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Matt Bach (Senior Puget Labs Technician)

Why are we only using DDR4-2666 RAM with Threadripper?

Written on September 29, 2017 by Matt Bach

For years, Puget Systems has primarily provided Intel-based workstations. This isn't because Intel gives us a bunch of money or because we hate AMD, it is simply that throughout this time Intel was the best choice for our customers. With AMD's Threadripper CPUs, however, this is finally changing as there is now a solid reason to choose AMD over Intel in a number of situations.

One thing that might appear odd to some is that we are sticking with just DDR4-2666 RAM for our Threadripper workstations. After all, almost every hardware review of Threadripper uses DDR4-3200 (although some downclocked the memory to 2666Mhz) and AMD seems to make a big deal about how their CPUs can use higher frequency RAM, so why are we limiting our systems to lower speed RAM? Are we just trying to hold AMD back because we secretly prefer Intel? The reason why we made this decision really comes down to a four key points:

1) The official "Max System Memory Speed" specification for the current Threadripper CPUs is DDR4-2667 [source]. Why they decided to call it DDR4-2667 instead of DDR4-2666 like everyone else is unknown, but going outside of official specifications is something we try avoid doing unless there is an extremely compelling reason to do so.

2) Using RAM faster than the official specification voids AMD's warranty (as it is technically overclocking). To be fair, we haven't heard any reports of AMD refusing to warranty a CPU because of overclocking, but as a workstation manufacturer it is important for us to keep within the warranty terms whenever possible.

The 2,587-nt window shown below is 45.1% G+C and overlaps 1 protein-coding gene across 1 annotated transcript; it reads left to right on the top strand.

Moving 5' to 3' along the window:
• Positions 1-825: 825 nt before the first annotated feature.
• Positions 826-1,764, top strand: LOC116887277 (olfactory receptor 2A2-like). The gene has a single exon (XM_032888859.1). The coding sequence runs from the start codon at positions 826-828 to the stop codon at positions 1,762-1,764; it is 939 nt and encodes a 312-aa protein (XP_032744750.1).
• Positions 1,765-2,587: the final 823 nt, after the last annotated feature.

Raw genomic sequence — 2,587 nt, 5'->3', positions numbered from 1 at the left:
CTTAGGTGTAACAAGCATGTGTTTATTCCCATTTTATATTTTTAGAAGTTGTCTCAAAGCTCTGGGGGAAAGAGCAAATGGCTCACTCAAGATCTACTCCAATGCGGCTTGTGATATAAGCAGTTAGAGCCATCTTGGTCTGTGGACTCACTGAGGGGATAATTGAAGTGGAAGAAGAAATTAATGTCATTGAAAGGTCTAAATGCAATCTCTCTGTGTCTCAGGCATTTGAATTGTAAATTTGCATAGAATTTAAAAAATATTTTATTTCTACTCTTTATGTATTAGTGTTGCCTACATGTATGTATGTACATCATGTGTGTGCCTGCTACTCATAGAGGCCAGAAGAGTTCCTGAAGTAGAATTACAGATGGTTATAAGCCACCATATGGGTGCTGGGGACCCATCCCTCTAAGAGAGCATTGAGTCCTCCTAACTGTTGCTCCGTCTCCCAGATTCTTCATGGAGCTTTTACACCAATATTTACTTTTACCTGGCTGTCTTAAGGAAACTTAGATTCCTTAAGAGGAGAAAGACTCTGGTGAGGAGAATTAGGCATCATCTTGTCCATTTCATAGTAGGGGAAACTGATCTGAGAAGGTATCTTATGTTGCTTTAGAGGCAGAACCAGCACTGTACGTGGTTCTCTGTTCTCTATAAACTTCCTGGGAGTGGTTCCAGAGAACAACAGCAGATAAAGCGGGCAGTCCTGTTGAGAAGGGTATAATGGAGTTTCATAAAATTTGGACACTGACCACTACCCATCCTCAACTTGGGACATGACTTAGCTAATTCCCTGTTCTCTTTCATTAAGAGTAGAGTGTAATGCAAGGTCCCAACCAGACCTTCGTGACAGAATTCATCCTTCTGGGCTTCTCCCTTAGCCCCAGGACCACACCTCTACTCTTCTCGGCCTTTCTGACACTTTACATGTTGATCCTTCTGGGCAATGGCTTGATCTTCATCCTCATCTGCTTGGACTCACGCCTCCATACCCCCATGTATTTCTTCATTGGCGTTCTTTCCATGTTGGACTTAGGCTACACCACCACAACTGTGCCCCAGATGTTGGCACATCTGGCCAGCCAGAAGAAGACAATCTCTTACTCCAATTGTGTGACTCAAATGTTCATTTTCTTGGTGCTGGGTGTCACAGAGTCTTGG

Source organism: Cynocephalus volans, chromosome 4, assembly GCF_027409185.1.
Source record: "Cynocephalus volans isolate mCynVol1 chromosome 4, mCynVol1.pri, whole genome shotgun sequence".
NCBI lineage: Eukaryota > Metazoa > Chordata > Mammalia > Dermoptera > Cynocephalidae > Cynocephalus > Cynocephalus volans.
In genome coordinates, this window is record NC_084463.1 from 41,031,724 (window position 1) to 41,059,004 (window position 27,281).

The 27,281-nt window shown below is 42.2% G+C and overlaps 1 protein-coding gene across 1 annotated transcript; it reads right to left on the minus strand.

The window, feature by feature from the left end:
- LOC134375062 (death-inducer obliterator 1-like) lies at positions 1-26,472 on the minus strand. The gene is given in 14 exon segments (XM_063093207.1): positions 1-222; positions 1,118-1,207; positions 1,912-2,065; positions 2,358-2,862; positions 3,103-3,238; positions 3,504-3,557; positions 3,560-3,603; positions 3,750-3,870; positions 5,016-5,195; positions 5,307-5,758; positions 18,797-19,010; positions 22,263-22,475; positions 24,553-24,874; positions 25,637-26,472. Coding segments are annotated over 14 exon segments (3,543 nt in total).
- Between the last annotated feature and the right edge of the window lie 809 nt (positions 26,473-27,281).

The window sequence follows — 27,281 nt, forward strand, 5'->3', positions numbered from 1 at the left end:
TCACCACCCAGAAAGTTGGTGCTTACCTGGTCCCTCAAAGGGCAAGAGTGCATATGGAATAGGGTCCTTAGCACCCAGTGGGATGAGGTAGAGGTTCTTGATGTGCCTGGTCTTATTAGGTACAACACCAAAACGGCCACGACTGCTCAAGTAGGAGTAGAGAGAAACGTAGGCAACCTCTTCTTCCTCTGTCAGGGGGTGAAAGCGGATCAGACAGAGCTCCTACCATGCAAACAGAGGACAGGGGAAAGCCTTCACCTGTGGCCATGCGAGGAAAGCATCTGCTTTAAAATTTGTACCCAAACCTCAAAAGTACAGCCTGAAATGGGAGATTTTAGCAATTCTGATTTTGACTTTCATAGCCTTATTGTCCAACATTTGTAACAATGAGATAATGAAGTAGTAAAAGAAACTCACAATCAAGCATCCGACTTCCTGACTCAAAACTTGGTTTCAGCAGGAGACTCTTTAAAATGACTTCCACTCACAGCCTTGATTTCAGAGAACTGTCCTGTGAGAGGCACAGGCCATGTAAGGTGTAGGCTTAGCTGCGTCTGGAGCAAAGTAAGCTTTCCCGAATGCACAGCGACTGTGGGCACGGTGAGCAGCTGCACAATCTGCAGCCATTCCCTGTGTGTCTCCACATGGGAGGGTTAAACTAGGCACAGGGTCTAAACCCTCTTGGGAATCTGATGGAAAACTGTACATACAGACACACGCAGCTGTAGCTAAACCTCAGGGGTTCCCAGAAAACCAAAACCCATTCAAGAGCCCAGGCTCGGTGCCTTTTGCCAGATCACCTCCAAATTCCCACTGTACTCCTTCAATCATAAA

3) Higher frequency RAM is less stable. There are plenty of users running Threadripper at higher speeds than 2666MHz so this is  a point that some may disagree with. However, if you start to read around forums you will see that many of these users had to try multiple brands or models of memory to get one a configuration that is stable and they often have to tweak settings in the BIOS. Hardware enthusiasts building their own systems might be willing to take on this amount of extra work, but our customers typically do not want to have to mess around in the BIOS to get their computer stable. If we decided to use higher frequency RAM we would certainly do this work for our customers to ensure that any system leaving our door is rock solid, but things like overclocking often need to be fine tuned several times over the course of a system's life to stay stable.

4) There isn't a massive performance benefit to using higher frequency RAM. We have not tested this ourselves in great detail since the previous three points are enough by themselves to keep us from using higher frequency RAM, but the few reports we have seen and our own limited testing indicates at most a ~6% increase in performance with DDR4-3200 RAM over DDR4-2666. There has been testing with Ryzen 8 core CPUs that show a larger difference, but from what we have seen this does not translate to Threadripper. And while any increase in performance is nice, but in most cases this is not going to be a mind-blowing difference.

We know that many AMD fans are going to disagree with us on some of these points, but one thing we would encourage these readers to consider is this: If DDR4-3200 is actually stable and a good idea with Threadripper, why did AMD decide to only officially certify DDR4-2667? Even though the performance gains with DDR4-3200 are not massive, wouldn't having their CPUs perform 6% faster only help them to sell more processors? To our eyes, the only reason AMD would decide to take a 6% performance "hit" by limiting their official specification to DDR4-2667 is because they did not consider it to be stable.